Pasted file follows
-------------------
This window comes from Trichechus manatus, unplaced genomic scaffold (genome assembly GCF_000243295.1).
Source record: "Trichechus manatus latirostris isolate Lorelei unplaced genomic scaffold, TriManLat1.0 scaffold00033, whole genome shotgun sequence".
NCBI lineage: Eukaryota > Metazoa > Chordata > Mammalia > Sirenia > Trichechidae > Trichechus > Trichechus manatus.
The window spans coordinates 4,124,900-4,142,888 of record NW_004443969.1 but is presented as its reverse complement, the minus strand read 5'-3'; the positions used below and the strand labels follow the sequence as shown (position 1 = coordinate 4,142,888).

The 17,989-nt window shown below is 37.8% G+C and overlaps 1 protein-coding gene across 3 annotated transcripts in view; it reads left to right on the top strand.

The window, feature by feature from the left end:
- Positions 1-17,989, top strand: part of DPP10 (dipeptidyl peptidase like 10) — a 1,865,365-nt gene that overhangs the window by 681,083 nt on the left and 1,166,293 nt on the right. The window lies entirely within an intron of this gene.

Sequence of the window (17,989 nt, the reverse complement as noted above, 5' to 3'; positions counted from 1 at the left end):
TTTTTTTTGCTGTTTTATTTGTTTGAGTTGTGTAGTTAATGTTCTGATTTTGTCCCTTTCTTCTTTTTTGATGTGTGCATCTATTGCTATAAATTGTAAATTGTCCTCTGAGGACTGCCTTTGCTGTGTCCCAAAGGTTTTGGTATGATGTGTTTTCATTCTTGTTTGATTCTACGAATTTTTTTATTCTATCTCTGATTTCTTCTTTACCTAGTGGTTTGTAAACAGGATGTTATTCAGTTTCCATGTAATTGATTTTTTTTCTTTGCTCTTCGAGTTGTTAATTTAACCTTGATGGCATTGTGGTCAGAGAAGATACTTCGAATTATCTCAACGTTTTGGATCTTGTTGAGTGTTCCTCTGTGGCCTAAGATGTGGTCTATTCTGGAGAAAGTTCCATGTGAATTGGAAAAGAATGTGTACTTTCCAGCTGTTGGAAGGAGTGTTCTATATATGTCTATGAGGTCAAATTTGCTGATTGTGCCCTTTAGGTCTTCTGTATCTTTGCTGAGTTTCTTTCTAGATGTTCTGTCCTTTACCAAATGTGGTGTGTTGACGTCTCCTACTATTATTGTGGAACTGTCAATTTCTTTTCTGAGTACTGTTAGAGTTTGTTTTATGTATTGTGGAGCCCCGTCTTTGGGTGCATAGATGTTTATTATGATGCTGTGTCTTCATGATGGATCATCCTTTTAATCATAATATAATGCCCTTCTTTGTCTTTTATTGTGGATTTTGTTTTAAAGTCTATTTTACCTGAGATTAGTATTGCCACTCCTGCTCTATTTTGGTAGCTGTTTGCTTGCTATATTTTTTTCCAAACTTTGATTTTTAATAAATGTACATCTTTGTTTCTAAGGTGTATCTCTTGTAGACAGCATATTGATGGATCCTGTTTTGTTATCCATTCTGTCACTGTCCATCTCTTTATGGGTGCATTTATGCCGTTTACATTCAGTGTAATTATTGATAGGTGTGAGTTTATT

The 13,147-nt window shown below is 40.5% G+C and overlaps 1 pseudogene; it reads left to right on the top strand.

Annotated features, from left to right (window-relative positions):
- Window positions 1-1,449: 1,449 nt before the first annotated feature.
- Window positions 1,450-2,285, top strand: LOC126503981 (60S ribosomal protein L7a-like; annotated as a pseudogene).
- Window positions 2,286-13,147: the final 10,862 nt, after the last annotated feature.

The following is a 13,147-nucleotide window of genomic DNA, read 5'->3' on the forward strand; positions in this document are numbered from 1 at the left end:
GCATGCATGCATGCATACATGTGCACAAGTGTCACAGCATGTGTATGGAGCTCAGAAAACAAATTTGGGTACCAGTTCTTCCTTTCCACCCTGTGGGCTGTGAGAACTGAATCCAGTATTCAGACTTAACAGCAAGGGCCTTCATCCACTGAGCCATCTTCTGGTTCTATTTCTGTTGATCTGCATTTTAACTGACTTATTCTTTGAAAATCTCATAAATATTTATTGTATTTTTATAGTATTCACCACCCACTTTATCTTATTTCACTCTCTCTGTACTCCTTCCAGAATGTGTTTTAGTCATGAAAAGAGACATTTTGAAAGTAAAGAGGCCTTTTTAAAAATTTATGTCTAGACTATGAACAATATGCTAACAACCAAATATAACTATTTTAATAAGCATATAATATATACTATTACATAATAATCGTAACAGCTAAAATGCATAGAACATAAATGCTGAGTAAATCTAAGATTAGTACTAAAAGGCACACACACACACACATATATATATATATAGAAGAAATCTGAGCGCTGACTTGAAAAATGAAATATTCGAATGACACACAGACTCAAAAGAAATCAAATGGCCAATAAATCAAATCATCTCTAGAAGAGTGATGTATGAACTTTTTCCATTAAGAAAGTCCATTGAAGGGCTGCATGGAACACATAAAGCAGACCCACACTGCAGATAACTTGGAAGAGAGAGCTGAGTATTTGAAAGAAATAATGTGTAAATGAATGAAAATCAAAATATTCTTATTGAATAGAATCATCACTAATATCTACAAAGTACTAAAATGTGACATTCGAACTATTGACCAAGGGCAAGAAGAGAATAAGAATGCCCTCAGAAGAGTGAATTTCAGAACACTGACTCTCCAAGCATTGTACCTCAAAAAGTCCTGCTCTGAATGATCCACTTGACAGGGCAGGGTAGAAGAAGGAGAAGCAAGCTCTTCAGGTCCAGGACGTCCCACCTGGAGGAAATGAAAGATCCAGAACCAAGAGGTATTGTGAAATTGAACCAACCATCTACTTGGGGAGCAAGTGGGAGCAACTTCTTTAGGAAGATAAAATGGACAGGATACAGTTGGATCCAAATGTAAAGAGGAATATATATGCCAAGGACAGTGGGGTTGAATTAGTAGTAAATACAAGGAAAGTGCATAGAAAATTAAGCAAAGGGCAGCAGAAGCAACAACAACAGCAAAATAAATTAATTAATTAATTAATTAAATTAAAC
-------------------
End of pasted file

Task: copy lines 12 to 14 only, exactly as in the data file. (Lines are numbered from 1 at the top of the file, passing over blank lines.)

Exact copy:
- Window positions 1-1,449: 1,449 nt before the first annotated feature.
- Window positions 1,450-2,285, top strand: LOC126503981 (60S ribosomal protein L7a-like; annotated as a pseudogene).
- Window positions 2,286-13,147: the final 10,862 nt, after the last annotated feature.